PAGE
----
Microsofts new PC fingerprint reader is designed to do away with the drudgery of typing user names and passwords to access everything from web e-mail to online banking.

Washington - As the technology world buzzes with speculation that the next iPhone will have a fingerprint reader, makers of biometric security devices are bracing for a race among smartphone makers to adopt the technology.

Apple will unveil a new iPhone next month, according to a person familiar with the plans. ABI Research and KGI Securities are among the industry watchers that say the device will include a fingerprint reader, a prediction bolstered by Apple’s $350-million purchase of fingerprint- sensor maker AuthenTec last year.

“Apple is giving a strong indication that market leaders see biometrics as part of their road map,” said Thomas Marschall, chief executive of Precise Biometrics, a maker of authentication equipment such as fingerprint sensors in Lund, Sweden.

“All competitors are looking for alternatives to match Apple. It’s the kick-off of a rally in the industry.”

Mobile-device makers are turning to biometrics to make smartphones more secure and quicker for making payments and accessing files, music and video through so-called cloud services.

An Apple embrace of fingerprint sensors could give the technology a lift, much like the boost touch screens got after the iPhone’s introduction in 2007.

Device makers started paying attention to biometrics, which can replace passwords and signatures, after the AuthenTec acquisition, Marschall said.

Shares of Precise Biometrics have almost doubled since Apple’s AuthenTec deal, on expectations than its technology will see more demand. It added as much as 10 percent, the most in a month, in Stockholm last Wednesday. Fingerprint Cards, another Swedish maker of biometric security solutions, has risen more than tenfold.

A fingerprint sensor would provide iPhone users with a simpler way to access files via the internet and make mobile purchases, strengthening Apple in its battle with devices using Google’s Android operating system, according to Kuo Mingchi, a KGI analyst in Taipei who covers Apple suppliers. An iPhone with the technology would provide “fresh momentum” for fingerprint- sensor suppliers, the analyst said. Apple declined to comment.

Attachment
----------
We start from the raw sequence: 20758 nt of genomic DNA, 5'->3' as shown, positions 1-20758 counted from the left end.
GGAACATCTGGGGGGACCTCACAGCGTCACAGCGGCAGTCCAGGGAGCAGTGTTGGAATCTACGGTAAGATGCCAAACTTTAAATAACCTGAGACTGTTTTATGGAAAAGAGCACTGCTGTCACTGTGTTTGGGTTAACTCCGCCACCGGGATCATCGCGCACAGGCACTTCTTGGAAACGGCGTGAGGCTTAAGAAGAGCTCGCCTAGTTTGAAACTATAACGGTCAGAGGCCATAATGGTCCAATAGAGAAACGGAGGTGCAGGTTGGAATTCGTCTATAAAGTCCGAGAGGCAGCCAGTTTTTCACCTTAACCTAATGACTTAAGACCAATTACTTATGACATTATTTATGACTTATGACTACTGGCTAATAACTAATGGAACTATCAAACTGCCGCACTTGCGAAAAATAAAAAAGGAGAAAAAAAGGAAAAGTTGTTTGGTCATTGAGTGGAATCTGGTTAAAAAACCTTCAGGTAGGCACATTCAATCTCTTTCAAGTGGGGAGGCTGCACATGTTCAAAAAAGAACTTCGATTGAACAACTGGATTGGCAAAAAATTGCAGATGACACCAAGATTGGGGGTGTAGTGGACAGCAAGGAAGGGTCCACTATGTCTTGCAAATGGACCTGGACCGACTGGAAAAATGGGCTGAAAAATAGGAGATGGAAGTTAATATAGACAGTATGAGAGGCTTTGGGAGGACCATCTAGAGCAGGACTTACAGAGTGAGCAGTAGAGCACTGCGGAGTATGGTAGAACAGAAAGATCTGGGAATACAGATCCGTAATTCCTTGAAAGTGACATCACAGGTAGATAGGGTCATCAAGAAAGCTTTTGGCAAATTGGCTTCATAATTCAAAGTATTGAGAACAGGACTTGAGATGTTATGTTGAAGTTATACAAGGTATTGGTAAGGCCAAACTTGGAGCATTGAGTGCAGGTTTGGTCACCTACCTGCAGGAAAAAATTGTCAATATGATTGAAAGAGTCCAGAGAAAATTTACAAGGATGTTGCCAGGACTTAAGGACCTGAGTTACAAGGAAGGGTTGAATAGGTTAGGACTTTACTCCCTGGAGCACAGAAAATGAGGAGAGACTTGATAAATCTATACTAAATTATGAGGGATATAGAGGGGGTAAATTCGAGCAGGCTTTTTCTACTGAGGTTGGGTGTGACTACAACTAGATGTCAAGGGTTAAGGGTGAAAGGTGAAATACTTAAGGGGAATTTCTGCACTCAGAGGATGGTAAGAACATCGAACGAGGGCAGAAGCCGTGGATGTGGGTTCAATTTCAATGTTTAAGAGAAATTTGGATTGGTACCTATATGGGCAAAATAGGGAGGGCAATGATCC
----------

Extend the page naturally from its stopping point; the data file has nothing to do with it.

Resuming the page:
Mobile payments are set to soar as more people transfer money and shop on their smartphones. Total transactions will rise to $721bn by 2017 from $235bn this year, according to researcher Gartner. Smartphones are the biggest and fastest-growing part of the mobile-phone market.

Suppliers of secure identification cards with embedded chips are already benefiting from growing adoption of biometric authentication. Companies such as Gemalto, Morpho and Oberthur Technologies have developed fingerprint, retina- scanning and facial recognition technologies for customers such as governments and banks.

Now, they say, ID cards and passports with programmable chips that contain biometric information will increasingly be used for transactions such as paying subway fares or online shopping.

“We used to make ID cards and passports,” said Morpho’s founder, Bernard Didier, a senior special adviser to the company’s parent, defence and security group Safran. “Today we’re asking: why not use your ID for transport, social security or even payments?”

Morpho, which issues drivers’ licences for 42 US states and counts governments from Albania to Chile among its clients, has helped customers to catch criminals using tattoo recognition and move travellers through airports more quickly thanks to gates with facial-recognition.

“Electronic passports are only the tip of the iceberg,” said Olivier Piou, chief executive of Gemalto. “Any chip in an ID card comes loaded with secure software containing some credentials and some empty spots. We can fill those later with all sorts of new applications.”

One Gemalto client, Oman, has loaded parking and speeding tickets as well as tax stamps on to its ID card. Gemalto has forecast sales at its security business, including identification, will grow 10 percent or more this year from E384m (R5.2bn) in 2012, thanks to issuing secure documents and helping to manage the relevant data with software.


Still, even as some laptops and computer keyboards come with fingerprint sensors, biometric identification hasn’t found widespread consumer popularity. Apple, with its record of setting trends in technology, may change that, said Johan Carlstroem, chief exeecutive of Fingerprint Cards in Gothenburg.

“The use of biometrics in consumer electronics isn’t new,” he said. But if “Apple gets its fingerprint solution to work seamlessly and delivers a great user experience, it will mean a paradigm shift and a milestone for biometrics.” – Washington Post/Bloomberg